*Braun is currently a free agent but could still return to the Brewers
5. Joey Votto, Reds
Debut: Sept. 4, 2007
Votto will probably keep climbing this list, since his contract keeps him in Cincinnati through at least 2023. One of the best on-base machines of his generation, Votto had nine .400-plus OBP seasons in a 10-year span beginning in 2009, the year before he captured the NL MVP Award and led the Reds into the postseason. Votto returned to the playoffs for the first time in seven years in 2020, and the 37-year-old will be extra motivated in '21 after a couple of down seasons at the plate by his own lofty standards.
6. Clayton Kershaw, Dodgers
Debut: May 25, 2008
Kershaw began as the consensus top high school pitcher in America and debuted in the Majors with a curveball that quickly earned the nickname "Public Enemy No. 1" from legendary broadcaster Vin Scully. What followed was a résumé that made Kershaw the most decorated pitcher of his era: five NL ERA titles, three Cy Young Awards, a pitching Triple Crown in 2011 and the ‘14 NL MVP Award. Kershaw's career 2.43 ERA entering 2021 is the lowest of any starter in the Live Ball Era (aka the last 100 years).
But the best part is: after 13 years in a Dodgers uniform, Kershaw finally won that elusive first World Series title. Not only that, he and Los Angeles are the favorites to repeat in 2021.
7. Brett Gardner, Yankees *
Debut: June 30, 2008
Gardner was surrounded by big-name veterans -- from Derek Jeter and Bobby Abreu to Alex Rodriguez and Jason Giambi -- when he debuted in the Yankees' leadoff spot 13 years ago. But he's been the grizzled vet himself for several years now as the "Baby Bombers" around him matured into full-fledged stars. While Gardner's leadership is big for the Yankees, he’s also done his part to keep himself a viable lineup option, tallying career bests with 28 homers, 74 RBIs and an .829 OPS in 2019 and continuing to contribute for another playoff run in '20. If he can stick around for a little while longer, Gardner could become the 11th player to finish a 15-plus year career spent entirely in a Yankees uniform.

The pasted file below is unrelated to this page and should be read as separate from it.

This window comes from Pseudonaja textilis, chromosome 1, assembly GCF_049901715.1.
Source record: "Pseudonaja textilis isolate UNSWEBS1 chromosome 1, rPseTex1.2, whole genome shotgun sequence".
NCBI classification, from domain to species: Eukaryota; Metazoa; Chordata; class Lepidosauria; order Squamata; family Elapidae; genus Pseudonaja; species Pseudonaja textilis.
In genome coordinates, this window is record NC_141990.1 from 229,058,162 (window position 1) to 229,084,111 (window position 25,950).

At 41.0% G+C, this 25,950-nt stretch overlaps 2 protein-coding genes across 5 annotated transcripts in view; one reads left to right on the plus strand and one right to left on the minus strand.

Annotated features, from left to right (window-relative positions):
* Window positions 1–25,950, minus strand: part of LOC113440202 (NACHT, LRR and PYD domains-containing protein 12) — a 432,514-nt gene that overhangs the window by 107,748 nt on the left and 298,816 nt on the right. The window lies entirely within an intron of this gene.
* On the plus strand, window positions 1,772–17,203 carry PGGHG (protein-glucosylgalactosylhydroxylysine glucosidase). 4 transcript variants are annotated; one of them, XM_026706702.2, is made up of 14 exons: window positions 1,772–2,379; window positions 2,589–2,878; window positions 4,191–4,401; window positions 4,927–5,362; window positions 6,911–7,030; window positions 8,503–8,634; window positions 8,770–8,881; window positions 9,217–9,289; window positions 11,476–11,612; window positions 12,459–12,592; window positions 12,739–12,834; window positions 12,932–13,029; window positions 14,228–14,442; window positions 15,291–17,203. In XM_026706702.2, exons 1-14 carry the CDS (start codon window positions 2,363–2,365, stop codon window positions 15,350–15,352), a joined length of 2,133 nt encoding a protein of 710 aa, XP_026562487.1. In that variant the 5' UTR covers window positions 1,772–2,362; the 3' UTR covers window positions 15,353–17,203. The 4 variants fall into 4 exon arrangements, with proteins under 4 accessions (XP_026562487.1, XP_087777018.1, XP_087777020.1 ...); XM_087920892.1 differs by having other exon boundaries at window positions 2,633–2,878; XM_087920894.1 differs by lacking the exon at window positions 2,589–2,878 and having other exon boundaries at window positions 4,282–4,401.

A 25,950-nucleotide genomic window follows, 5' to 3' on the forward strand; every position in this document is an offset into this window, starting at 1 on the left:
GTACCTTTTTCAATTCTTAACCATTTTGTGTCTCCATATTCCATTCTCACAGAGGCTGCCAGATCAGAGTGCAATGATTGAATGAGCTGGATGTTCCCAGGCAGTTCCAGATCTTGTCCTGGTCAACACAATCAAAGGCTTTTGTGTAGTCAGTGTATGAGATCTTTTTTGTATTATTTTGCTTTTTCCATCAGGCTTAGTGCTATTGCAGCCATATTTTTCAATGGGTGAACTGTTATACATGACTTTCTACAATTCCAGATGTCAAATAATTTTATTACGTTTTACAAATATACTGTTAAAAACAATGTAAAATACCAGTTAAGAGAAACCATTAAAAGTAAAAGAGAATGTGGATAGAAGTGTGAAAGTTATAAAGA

*Gardner is currently a free agent but appears likely to re-sign with the Yankees
8. Buster Posey, Giants
Debut: Sept. 11, 2009
The Giants' longtime star behind the plate will be back on the field in 2021 after sitting out the '20 season. It's Posey's 12th year as a Giant, and the last year of the nine-year, $167 million extension he signed back in 2013 (though the Giants have a club option for Posey for 2022). Posey might eventually pass the catcher torch to Joey Bart in San Francisco, but he's still the team leader. The 33-year-old is a six-time All-Star and three-time World Series champion with the Giants, as well as the 2010 NL Rookie of the Year and the 2012 NL MVP.
9. Stephen Strasburg, Nationals
Debut: June 8, 2010
Strasburg's debut was one of the most hyped and memorable in recent history -- and since that day over 10 years ago, when he struck out 14 in front of an electric crowd at Nationals Park, the 2009 No. 1 overall Draft pick hasn't pitched a game for any other franchise. Stras is set up to be in a Nationals uniform for a long time, too, after re-signing with Washington on a seven-year, $245 million deal before the 2020 season. That's how it should be -- Strasburg is beloved by Nationals fans after earning World Series MVP honors for the franchise's first championship in 2019.
10. Kenley Jansen, Dodgers
Debut: July 24, 2010
Like his longtime teammate Kershaw, Jansen finally won his first World Series ring in 2020. Over his many years as Dodgers closer, Jansen was one of the most dominant relievers in baseball, with six consecutive 30-save seasons from 2014-19. He also reached the 40-save mark twice during that run, including leading the NL with 41 saves in 2017. Jansen is a three-time All-Star and two-time Trevor Hoffman NL Reliever of the Year with L.A. His time in Los Angeles could come to an end soon, as he's slated to become a free agent after the 2021 season, but even if he leaves, his 12 years as a Dodger are a great run.
NEXT IN LINE
Freddie Freeman, Braves (Debut: Sept. 1, 2010)
Note: Dustin Pedroia (retired), Alex Gordon (retired) and Elvis Andrus (traded) all exited the Top 10 of this list after the 2020 season